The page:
b-lactams play an important role in the treatment of CAP. For example, third-generation cephalosporins, such as cefotaxime, ceftriaxone, and ceftazidime were frequently given to CAP patients. According to the guidelines for the treatment of adults with CAP proposed by the American Thoracic Society (2007) or the British Thoracic Society (2009), b-lactams were the preferred drugs for use in the treatment of CAP. β‑lactams were also recommended for use in combinations with macrolide or fluoroquinolones for CAP inpatients or CAP outpatients with comorbidities. [23, 24, 30-32] The majority of patients with CAP (87.3%) also received fluoroquinolones as treatment. The American Thoracic Society (2007) has recommended fluoroquinolones in CAP inpatients or outpatients with comorbidity. [24] The Antibiotic Guidelines 2015-2016 recommend, in addition to b-lactam, fluoroquinolones as the first-choice antibiotic for hospitalized adults with CAP. [33] However, patients should be given respiratory fluoroquinolones, such as levofloxacin and moxifloxacin, as these are effective against S. pneumonia and atypical bacteria. Ciprofloxacin would be the most appropriate treatment in cases where P. aeruginosa was a suspected pathogen. [23, 34]

In this study, only 10 patients with CAP were treated with a macrolide (azithromycin). A study in 2008 conducted in 14 centers in eight Asian countries, including University of Medicine and Pharmacy at Ho Chi Minh City, Vietnam, demonstrated that the most frequently prescribed combination therapy (43.1%) was third-generation cephalosporin + macrolide, while the combination of a third-generation cephalosporin and fluoroquinolones accounted for only 7.7% of the prescriptions [35] In the present study, a combination regimen with fluoroquinolones (b-lactams and fluoroquinolones) achieved treatment success after 72 hours in over 65% of the cases. Konstantinos et al. [36] and Skalsky et al. [37] emphasized that fluoroquinolones used in single therapy or in combination therapy with b-lactams had better clinical efficacy and fewer adverse gastrointestinal events but had no significant effect on mortality when compared to the combination of a β-lactam and a macrolide. Only two antibiotic combinations with a macrolide were used in the initial treatment for CAP at Tien Giang Central General Hospital, namely ceftriaxone + azithromycin and ceftriaxone + azithromycin + vancomycin. The treatment success rates of these two combinations were 100.0%.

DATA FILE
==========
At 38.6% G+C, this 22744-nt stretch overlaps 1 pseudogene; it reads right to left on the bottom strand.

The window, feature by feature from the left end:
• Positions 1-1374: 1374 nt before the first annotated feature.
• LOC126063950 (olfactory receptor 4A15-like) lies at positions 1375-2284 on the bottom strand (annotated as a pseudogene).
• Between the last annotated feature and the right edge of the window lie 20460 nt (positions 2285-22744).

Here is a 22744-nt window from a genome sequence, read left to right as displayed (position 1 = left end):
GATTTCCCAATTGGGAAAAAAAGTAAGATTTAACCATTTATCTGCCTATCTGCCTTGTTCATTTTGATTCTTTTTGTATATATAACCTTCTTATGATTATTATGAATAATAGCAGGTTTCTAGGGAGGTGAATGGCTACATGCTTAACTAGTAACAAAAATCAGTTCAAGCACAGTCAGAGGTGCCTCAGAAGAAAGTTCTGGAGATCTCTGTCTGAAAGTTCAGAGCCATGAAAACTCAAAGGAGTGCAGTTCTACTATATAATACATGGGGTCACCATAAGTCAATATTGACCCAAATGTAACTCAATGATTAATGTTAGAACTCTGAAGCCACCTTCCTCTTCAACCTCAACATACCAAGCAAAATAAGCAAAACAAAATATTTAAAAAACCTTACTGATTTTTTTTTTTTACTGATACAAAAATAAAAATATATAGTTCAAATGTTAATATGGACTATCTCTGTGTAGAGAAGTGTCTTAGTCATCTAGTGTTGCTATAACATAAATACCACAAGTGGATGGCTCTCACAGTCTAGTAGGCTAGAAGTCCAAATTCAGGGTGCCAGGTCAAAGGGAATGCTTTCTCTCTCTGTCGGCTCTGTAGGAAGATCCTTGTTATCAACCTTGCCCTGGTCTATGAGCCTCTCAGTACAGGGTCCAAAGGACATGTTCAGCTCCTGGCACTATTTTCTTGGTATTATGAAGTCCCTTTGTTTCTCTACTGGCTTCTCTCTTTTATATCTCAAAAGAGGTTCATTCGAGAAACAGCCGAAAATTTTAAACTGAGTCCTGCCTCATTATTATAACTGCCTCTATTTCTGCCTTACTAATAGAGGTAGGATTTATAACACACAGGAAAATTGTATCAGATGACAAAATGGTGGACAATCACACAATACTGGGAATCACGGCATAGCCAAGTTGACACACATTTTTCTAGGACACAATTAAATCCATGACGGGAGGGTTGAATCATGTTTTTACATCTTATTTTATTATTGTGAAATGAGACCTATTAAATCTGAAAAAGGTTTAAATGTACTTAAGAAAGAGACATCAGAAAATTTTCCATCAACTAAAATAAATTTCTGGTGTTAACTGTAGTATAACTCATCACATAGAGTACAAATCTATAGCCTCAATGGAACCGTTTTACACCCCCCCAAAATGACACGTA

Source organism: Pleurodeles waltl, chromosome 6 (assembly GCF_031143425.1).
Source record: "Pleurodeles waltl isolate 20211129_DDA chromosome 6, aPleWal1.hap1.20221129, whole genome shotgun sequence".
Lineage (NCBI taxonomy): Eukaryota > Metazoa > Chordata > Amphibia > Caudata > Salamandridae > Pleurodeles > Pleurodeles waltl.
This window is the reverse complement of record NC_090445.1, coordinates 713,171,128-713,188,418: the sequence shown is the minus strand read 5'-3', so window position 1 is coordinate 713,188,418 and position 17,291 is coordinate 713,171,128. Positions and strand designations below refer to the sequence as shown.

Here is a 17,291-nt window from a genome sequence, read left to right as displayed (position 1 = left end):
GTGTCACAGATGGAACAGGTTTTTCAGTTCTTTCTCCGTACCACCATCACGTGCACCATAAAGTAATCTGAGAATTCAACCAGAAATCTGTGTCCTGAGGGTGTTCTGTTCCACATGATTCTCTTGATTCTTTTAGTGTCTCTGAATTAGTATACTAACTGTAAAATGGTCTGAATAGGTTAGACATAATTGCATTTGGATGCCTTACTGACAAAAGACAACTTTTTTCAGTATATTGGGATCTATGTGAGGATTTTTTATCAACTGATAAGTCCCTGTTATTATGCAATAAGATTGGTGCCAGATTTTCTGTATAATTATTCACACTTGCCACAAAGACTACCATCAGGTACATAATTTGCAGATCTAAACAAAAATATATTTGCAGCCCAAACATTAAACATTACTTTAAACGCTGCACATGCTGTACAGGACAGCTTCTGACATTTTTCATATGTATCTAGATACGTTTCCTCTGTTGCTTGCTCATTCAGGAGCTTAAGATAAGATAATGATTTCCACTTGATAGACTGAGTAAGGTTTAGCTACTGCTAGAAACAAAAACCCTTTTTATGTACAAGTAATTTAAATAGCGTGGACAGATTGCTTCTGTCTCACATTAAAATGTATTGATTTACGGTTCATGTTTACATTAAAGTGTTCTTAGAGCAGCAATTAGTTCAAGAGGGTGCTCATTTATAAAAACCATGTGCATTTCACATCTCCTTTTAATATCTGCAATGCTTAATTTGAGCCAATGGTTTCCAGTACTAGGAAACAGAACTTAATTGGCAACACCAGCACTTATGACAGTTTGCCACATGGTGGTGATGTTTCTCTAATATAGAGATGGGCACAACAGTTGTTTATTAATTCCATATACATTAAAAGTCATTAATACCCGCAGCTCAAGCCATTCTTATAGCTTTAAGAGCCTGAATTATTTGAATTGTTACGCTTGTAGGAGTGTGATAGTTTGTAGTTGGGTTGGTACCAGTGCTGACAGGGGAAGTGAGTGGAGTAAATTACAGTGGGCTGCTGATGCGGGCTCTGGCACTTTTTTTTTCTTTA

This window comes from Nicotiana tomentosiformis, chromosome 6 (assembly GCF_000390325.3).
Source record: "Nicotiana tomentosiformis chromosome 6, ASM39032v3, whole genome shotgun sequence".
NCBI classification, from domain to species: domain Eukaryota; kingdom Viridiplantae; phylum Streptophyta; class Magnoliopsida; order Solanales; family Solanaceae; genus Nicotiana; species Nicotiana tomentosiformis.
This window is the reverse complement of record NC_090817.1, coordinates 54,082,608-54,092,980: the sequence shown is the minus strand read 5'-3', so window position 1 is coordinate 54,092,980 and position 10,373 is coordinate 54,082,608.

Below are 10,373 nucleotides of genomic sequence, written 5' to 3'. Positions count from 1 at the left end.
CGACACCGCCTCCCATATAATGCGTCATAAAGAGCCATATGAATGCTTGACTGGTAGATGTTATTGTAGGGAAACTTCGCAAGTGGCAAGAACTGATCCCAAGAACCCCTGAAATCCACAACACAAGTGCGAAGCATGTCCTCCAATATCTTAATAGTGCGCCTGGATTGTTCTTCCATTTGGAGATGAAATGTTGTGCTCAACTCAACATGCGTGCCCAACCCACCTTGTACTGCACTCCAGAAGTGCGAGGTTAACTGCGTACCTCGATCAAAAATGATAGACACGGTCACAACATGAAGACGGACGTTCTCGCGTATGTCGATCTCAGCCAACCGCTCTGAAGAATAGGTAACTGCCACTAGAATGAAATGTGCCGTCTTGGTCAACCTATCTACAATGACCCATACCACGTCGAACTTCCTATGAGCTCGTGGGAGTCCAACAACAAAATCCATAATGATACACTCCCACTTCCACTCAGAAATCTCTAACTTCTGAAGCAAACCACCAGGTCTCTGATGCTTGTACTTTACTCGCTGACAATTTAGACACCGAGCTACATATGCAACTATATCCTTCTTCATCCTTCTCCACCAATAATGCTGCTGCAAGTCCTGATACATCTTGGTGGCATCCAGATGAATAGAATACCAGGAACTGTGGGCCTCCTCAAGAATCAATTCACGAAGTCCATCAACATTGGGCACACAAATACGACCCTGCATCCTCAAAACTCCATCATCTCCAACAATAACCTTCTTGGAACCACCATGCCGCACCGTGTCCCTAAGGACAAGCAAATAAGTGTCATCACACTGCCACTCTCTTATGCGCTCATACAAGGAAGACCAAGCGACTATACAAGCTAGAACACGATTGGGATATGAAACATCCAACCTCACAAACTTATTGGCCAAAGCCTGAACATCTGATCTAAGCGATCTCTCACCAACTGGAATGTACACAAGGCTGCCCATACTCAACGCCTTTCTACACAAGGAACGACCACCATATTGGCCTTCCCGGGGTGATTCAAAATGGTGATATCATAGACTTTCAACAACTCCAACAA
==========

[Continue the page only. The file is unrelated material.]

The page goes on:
Limitations

The present study did not investigate the relationship between antibiotic therapy before hospital admission or the effectiveness of inpatient treatment at the hospital. The reason may be that the inpatients were prescribed broad-spectrum antibiotics beginning with their initial treatment, so the effects on the sensitive bacteria were similar. Another possibility is that the sample size of this study was not large enough or sufficiently representative to allow a determination of the association between antibiotic treatment before admission to the hospital and the effectiveness of inpatient treatment. Nevertheless, the use of antibiotics prior to hospitalization in our community has been an urgent issue that requires careful attention from healthcare professionals. Inappropriate antibiotic therapy may lead to the low effectiveness of outpatient treatment. Furthermore, inappropriate use of antibiotics and antibiotic overuse can potentially cause drug resistance, which is one of the growing challenges in the current treatments.

Further research should be conducted over a longer period and in an expanded study area to allow generalization of the trends in prescribing antibiotics in the region and across the country. Assessment of the antibiotics used in the empirical treatment of CAP, as well as the antibiotic resistance at hospitals, is also crucial. 

CONCLUSIONS

This retrospective study provided information about prescribing antibiotic therapy for patients with CAP at Tien Giang Central General Hospital. Most patients received a combination double therapy as the initial treatment, and a large proportion of the patients had a good response to the initial treatment. The severity of pneumonia was negatively associated with the effectiveness of treatment for CAP patients. Therefore, this feature of the disease should be considered carefully when implementing treatment regimens for CAP patients in order to improve the effectiveness of the treatment.

ACKNOWLEDGMENTS

The authors gratefully acknowledge Tien Giang Central General Hospital for their support of the implementation of the research. They also would like to express their deep gratitude to all the participants for their contribution to the study. 

Conflict of interest

The authors declare that they have no conflict of interest.